The future of data analytics won’t be about bigger or smarter data. It will be about something much simpler – customer service. Data sets and the tools to analyze them are becoming easier to use, and everyone has a proprietary algorithm. What will ultimately distinguish the good from great will be the human touch.
In the past, the task of attribution modeling has been left to high-priced consultants. So why does it feel like there are new marketing analytics offerings all over the place? Three reasons: accessibility, demand and staff.
Accessibility: Democratization of data and tools
Traditionally, an attribution model would have cost millions and involved months of work. Today, the analytics software to build these models is everywhere. Open-source options such as “R” have robust communities building all sorts of add-ons, making it easy for analysts to build complex models. Microsoft has its Power Pivot and Power BI tools for Excel die-hards. We cannot forget about the big boys, like SAS, that are readily available to do even the most complex analysis.
No software in house? No problem with any number of the software-as-a service (SAAS) options out there. If you need a stronger visualization tool, then look no further than Tableau or Microstrategy. The availability of tools like these at reasonable prices (or even free) reduces the barrier of entry for the 900+ marketing technology vendors. They are starting to supply the traditional Business Intelligence world with stiff competition.
Demand: Greater than supply for low-cost services
With the tools easily accessible, virtually anyone can do it, fueling the capabilities of marketing technology firms offering these services at scale. What should concern the traditional Business Intelligence consulting firms is that for these companies, it isn’t a primary source of revenue. They can bundle the costs with the media services they are already offering. They don’t have to charge as much for this line item.
Combine that with all the press about the power that data analysis brings to marketing organizations, and you can see why there is a hunger for lower cost, nimble solutions. The new competitive edge comes from the organization’s behind-the-scenes staff using the tools. All these vendors need is for you to give them the rest of your data.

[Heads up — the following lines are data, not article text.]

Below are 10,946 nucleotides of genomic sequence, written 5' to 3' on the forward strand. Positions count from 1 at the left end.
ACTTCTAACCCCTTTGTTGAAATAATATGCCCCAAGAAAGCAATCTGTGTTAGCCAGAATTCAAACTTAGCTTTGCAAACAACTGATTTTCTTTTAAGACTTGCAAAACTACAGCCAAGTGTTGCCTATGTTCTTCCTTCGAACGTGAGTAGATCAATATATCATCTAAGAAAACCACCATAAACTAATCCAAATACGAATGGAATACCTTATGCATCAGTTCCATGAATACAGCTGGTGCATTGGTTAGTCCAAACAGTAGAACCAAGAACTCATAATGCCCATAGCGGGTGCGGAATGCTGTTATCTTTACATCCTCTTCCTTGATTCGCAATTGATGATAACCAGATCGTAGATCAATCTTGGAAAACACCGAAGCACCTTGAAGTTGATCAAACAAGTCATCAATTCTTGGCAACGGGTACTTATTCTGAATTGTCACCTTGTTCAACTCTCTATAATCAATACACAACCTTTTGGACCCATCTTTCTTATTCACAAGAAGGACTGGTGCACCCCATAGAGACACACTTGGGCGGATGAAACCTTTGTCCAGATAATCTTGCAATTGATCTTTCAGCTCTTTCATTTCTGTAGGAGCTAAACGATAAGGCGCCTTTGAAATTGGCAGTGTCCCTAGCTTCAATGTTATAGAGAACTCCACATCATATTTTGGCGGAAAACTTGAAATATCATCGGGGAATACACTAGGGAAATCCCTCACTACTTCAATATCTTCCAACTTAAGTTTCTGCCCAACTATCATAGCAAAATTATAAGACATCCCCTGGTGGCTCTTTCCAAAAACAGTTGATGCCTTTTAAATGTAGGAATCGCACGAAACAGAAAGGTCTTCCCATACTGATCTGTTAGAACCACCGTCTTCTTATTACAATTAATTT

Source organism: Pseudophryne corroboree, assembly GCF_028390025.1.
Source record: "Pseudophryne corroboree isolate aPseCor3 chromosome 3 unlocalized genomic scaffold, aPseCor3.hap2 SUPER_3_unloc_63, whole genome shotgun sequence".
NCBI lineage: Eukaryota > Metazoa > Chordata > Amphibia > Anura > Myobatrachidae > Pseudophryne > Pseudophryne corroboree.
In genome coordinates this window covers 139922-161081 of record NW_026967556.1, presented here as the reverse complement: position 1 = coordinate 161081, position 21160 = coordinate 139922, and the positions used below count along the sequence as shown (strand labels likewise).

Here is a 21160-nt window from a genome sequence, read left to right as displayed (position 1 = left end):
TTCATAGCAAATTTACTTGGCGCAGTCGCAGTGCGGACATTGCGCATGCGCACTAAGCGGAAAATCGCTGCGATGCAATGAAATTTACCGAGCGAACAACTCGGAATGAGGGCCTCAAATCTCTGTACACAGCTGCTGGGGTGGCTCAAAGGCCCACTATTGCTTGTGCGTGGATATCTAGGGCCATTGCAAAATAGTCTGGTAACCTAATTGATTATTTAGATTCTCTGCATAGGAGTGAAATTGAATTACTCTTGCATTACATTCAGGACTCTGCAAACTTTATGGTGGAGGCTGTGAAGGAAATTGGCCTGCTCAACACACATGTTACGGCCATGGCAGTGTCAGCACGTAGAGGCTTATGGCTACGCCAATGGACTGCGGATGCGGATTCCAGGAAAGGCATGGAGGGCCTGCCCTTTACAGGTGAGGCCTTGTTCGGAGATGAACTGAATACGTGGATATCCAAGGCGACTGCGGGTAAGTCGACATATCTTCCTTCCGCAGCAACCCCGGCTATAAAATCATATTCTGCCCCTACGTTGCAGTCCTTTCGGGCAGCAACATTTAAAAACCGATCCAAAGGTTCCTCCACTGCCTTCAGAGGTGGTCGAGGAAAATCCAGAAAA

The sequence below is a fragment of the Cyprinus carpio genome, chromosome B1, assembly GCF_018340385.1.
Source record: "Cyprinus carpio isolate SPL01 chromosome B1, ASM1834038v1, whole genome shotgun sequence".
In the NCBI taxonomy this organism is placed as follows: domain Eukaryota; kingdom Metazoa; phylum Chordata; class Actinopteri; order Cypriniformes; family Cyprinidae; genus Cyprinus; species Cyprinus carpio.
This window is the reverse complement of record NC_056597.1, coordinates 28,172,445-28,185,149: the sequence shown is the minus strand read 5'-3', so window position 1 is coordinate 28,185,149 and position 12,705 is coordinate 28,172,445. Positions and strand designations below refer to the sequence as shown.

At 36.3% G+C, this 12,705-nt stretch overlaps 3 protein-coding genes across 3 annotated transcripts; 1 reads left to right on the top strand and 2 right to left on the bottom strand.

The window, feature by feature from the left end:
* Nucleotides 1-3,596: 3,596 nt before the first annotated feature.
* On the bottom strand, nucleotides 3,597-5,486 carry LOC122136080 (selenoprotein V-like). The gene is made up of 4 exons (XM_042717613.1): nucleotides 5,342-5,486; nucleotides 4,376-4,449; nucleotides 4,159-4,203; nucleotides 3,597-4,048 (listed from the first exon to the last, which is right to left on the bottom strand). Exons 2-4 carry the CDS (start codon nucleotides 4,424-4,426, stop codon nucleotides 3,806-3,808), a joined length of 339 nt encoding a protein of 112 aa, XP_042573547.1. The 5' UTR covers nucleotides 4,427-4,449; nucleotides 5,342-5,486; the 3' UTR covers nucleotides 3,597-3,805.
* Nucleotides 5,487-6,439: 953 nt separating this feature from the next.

With all the new entrants into the market, what will be the defining factor? It won’t be the black box algorithm. It will be customer service.
Staff: Human translators make the difference
Your staff members, and their ability to explain the process and results, will simply be the biggest point of difference. It’s the human touch that matters.
You need to have solid folks doing the math; analysts who can ask the right questions of clients and be able to present the answers in a way that a client can take action.
Today however, the product is sold as a proprietary algorithm. In today's marketing analytics pitch environment, there is no shortage of people talking about their proprietary algorithm.
And this is where it will all start to change. Proprietary algorithms and dashboards are commodities in the new marketing intelligence environment. Clients are not asking for dashboards — they are asking for control panels.
Look at your staff. Who will you have at the control panel working with your clients? Who will you trust to not just let clients know what they should have known before, but let them know what they need to know today?
In the end, even marketing analytics is about selling. We sell our interpretation of the data. Our clients demand that the interpretation be actionable, not passive reporting. That’s a selling thing. That’s a human thing; not a math thing. And let’s be honest — if the recommendation doesn’t work, the human gets fired, not the algorithm.
Originally published Apr 7, 2014 9:00:31 AM, updated July 28 2017